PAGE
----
The first setting arises when reductions in competition do not translate into losses of efficiency or social surplus in the relevant market. Examples include digital markets with large network effects, capital-intensive industries like telecoms, and distribution agreements where restrictions on intrabrand competition protect retailers against free-riding and promote investment or employment relationships (such as how non-competes promote investment into specific skills). All of these instances restrict competition and result in “increased” concentration—at least to some extent. But that does not mean they are also “bad” and “harmful to competition.” In fact, they could all just as easily be an expression of competition on the merits. In this case, they are drivers of, rather than hurdles to, competition. Indeed, while in many cases, more competitors is better, driving inefficient business units, large or small, out of the market as a result of lower prices does not constitute an outcome that deserves prophylactic antitrust intervention.

The second setting concerns conduct or mergers that do not produce immediate or obvious effects on competition. Many, if not most, conduct typically covered by antitrust law, by any standard, falls into this category. Vertical and conglomerate mergers, transactions that remove small firms without revenue-making products from the market, certain vertical restraints like resale price maintenance, or even some horizontal agreements like information-sharing schemes, only conjecturally harm competition. They thus require a projection as to likely future outcomes to find (or refute) liability. For example, theories of harm based on input or customer foreclosure rely on conjectures about the merged firm’s post-transaction behavior. Only the CWS can provide meaningful targets for these projections.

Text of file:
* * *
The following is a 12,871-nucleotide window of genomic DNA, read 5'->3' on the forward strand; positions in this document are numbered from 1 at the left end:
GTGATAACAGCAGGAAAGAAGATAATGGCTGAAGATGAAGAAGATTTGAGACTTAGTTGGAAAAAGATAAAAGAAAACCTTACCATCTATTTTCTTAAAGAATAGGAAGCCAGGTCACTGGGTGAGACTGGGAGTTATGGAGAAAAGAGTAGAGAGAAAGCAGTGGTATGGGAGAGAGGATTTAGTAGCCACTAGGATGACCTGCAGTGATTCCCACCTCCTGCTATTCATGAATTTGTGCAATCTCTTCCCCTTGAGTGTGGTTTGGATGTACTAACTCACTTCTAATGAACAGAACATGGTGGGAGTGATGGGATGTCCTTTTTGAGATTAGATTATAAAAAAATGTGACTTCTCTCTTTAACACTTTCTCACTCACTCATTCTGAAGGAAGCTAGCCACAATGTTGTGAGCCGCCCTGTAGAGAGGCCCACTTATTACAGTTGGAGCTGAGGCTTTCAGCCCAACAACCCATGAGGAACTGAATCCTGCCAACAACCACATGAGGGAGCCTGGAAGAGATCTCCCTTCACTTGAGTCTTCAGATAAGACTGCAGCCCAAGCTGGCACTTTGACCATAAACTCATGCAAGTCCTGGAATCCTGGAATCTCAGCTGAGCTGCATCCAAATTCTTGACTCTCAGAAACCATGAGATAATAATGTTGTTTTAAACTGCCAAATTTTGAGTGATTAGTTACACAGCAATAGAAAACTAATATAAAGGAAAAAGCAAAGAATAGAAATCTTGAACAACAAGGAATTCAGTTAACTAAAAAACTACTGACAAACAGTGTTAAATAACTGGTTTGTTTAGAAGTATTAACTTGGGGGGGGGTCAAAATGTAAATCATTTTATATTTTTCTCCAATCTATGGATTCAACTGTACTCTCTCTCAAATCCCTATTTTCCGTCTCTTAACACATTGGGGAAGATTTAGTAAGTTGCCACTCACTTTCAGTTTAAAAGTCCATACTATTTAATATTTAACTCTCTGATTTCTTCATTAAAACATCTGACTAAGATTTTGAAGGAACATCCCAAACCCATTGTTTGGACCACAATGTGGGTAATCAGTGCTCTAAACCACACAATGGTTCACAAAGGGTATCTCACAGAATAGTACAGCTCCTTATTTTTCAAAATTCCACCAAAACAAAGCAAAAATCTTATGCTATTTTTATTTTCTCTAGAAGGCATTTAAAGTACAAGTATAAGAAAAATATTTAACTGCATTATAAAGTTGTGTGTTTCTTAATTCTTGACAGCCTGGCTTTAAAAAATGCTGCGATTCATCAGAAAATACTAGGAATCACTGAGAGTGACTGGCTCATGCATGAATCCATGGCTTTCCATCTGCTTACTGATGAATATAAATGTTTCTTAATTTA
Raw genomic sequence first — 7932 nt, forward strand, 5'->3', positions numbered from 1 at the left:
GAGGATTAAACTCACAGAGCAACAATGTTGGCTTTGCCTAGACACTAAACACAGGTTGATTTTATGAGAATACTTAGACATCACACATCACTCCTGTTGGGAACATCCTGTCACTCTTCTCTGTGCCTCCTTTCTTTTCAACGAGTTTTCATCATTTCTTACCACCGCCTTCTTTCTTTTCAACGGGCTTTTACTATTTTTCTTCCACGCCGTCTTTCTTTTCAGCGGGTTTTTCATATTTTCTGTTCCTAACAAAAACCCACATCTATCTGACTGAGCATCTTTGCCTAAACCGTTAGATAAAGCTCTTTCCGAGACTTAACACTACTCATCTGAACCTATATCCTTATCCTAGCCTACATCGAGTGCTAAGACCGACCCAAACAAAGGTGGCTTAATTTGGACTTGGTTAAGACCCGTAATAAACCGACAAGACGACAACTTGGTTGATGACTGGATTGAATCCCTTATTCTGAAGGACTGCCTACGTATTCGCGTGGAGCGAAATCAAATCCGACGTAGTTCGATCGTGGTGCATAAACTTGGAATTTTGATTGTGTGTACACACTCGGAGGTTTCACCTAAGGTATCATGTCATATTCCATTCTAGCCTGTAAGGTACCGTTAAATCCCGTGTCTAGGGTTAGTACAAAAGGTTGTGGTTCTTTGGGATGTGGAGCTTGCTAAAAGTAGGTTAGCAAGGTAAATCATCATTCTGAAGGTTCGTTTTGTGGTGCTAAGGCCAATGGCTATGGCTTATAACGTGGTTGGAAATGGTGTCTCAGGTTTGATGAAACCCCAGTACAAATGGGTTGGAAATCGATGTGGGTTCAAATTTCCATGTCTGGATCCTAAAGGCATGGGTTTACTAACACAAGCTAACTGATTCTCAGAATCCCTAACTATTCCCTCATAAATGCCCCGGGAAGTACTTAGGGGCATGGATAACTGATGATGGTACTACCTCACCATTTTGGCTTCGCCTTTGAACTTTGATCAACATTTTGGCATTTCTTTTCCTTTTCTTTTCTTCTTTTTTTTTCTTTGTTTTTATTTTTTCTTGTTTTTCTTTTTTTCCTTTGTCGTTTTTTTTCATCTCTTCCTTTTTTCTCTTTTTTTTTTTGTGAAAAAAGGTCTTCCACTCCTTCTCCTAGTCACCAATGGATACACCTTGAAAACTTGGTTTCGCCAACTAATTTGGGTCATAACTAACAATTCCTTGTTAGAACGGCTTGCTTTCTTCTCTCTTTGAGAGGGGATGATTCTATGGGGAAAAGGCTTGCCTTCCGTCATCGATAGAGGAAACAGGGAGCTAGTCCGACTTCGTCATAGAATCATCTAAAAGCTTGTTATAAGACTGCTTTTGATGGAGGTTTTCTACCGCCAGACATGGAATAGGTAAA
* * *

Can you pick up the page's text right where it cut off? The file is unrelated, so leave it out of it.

In both settings, a CWS filter will tend to raise the confidence levels of antitrust decision makers. Claims that the CWS adds a costly filter to administrative and judicial application of antitrust law thus miss the point. This “costly” filter is not a frivolity, as it reduces the overall average costs of antitrust enforcement in the long term. The gains in decision-making quality borne from applying a CWS filter limit erroneous decisions and the subsequent likelihood of annulment and litigation—both of which are very costly. Only under a narrow vision of “costs” that does not take into account error costs and the costs of litigation and annulment does the CWS merely “raise costs.” The CWS might increase costs in an individual case for either or both of the parties, but these costs are made up for by the ensuing gains to the public from the system’s proper functioning.